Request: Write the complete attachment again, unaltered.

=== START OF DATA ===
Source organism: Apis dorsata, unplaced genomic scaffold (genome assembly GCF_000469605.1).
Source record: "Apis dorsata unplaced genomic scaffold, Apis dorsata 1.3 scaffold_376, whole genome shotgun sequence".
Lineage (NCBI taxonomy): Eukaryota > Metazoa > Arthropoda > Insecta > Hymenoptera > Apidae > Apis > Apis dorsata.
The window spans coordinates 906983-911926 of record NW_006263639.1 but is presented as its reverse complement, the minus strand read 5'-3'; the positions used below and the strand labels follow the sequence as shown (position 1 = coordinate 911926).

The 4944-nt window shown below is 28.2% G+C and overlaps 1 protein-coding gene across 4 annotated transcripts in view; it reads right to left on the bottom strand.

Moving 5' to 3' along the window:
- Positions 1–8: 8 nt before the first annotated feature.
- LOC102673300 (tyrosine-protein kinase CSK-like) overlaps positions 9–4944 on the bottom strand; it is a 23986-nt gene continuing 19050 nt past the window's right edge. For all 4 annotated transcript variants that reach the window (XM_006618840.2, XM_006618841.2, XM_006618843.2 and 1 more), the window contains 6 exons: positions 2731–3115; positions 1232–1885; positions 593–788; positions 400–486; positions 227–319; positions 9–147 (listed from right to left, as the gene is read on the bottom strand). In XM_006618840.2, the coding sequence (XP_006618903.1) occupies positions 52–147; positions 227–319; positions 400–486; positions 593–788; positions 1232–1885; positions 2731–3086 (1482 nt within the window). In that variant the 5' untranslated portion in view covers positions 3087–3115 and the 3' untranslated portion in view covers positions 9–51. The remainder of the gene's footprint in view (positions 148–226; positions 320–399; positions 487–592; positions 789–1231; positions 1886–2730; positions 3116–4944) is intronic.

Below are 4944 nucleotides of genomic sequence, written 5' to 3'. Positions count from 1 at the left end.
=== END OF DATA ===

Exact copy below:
Source organism: Apis dorsata, unplaced genomic scaffold (genome assembly GCF_000469605.1).
Source record: "Apis dorsata unplaced genomic scaffold, Apis dorsata 1.3 scaffold_376, whole genome shotgun sequence".
Lineage (NCBI taxonomy): Eukaryota > Metazoa > Arthropoda > Insecta > Hymenoptera > Apidae > Apis > Apis dorsata.
The window spans coordinates 906983-911926 of record NW_006263639.1 but is presented as its reverse complement, the minus strand read 5'-3'; the positions used below and the strand labels follow the sequence as shown (position 1 = coordinate 911926).

The 4944-nt window shown below is 28.2% G+C and overlaps 1 protein-coding gene across 4 annotated transcripts in view; it reads right to left on the bottom strand.

Moving 5' to 3' along the window:
- Positions 1–8: 8 nt before the first annotated feature.
- LOC102673300 (tyrosine-protein kinase CSK-like) overlaps positions 9–4944 on the bottom strand; it is a 23986-nt gene continuing 19050 nt past the window's right edge. For all 4 annotated transcript variants that reach the window (XM_006618840.2, XM_006618841.2, XM_006618843.2 and 1 more), the window contains 6 exons: positions 2731–3115; positions 1232–1885; positions 593–788; positions 400–486; positions 227–319; positions 9–147 (listed from right to left, as the gene is read on the bottom strand). In XM_006618840.2, the coding sequence (XP_006618903.1) occupies positions 52–147; positions 227–319; positions 400–486; positions 593–788; positions 1232–1885; positions 2731–3086 (1482 nt within the window). In that variant the 5' untranslated portion in view covers positions 3087–3115 and the 3' untranslated portion in view covers positions 9–51. The remainder of the gene's footprint in view (positions 148–226; positions 320–399; positions 487–592; positions 789–1231; positions 1886–2730; positions 3116–4944) is intronic.

Below are 4944 nucleotides of genomic sequence, written 5' to 3'. Positions count from 1 at the left end.